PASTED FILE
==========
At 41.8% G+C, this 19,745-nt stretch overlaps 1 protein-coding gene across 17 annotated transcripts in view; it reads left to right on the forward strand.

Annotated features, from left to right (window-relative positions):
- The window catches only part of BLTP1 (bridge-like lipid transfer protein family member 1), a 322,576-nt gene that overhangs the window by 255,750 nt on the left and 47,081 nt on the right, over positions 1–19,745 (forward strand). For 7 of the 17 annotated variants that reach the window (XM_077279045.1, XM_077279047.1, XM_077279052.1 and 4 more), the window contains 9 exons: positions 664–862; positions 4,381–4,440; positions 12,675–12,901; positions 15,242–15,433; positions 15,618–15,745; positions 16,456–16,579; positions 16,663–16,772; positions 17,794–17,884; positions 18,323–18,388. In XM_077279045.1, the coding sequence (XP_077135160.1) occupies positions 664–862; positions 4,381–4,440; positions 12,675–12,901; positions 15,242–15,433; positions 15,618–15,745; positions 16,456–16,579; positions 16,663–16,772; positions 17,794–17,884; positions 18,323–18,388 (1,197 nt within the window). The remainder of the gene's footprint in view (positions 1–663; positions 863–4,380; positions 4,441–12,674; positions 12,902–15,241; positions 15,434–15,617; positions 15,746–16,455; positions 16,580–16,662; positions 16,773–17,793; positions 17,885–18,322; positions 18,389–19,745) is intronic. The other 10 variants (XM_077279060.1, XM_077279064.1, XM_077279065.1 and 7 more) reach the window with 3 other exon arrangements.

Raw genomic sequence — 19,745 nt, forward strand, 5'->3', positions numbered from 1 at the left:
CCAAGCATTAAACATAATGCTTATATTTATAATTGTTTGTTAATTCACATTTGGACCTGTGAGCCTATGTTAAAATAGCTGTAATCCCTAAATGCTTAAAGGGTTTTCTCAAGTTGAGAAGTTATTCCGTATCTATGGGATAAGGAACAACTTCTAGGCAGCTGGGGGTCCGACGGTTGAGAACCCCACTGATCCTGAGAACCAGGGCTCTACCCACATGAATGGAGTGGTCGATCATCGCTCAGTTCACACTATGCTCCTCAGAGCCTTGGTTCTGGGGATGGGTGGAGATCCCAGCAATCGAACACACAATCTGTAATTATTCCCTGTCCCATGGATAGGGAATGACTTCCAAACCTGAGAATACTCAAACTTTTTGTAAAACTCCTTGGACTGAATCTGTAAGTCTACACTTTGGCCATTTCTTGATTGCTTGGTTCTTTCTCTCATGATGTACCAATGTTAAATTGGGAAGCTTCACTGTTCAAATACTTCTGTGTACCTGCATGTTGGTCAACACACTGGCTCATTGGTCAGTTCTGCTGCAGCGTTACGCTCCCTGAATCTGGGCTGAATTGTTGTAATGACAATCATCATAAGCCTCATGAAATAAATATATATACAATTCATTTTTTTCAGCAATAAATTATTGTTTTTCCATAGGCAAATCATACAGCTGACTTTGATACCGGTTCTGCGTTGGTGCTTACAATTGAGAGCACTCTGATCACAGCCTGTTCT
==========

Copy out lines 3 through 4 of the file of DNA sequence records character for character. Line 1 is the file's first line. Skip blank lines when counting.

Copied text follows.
- The window catches only part of BLTP1 (bridge-like lipid transfer protein family member 1), a 322,576-nt gene that overhangs the window by 255,750 nt on the left and 47,081 nt on the right, over positions 1–19,745 (forward strand). For 7 of the 17 annotated variants that reach the window (XM_077279045.1, XM_077279047.1, XM_077279052.1 and 4 more), the window contains 9 exons: positions 664–862; positions 4,381–4,440; positions 12,675–12,901; positions 15,242–15,433; positions 15,618–15,745; positions 16,456–16,579; positions 16,663–16,772; positions 17,794–17,884; positions 18,323–18,388. In XM_077279045.1, the coding sequence (XP_077135160.1) occupies positions 664–862; positions 4,381–4,440; positions 12,675–12,901; positions 15,242–15,433; positions 15,618–15,745; positions 16,456–16,579; positions 16,663–16,772; positions 17,794–17,884; positions 18,323–18,388 (1,197 nt within the window). The remainder of the gene's footprint in view (positions 1–663; positions 863–4,380; positions 4,441–12,674; positions 12,902–15,241; positions 15,434–15,617; positions 15,746–16,455; positions 16,580–16,662; positions 16,773–17,793; positions 17,885–18,322; positions 18,389–19,745) is intronic. The other 10 variants (XM_077279060.1, XM_077279064.1, XM_077279065.1 and 7 more) reach the window with 3 other exon arrangements.

Raw genomic sequence — 19,745 nt, forward strand, 5'->3', positions numbered from 1 at the left: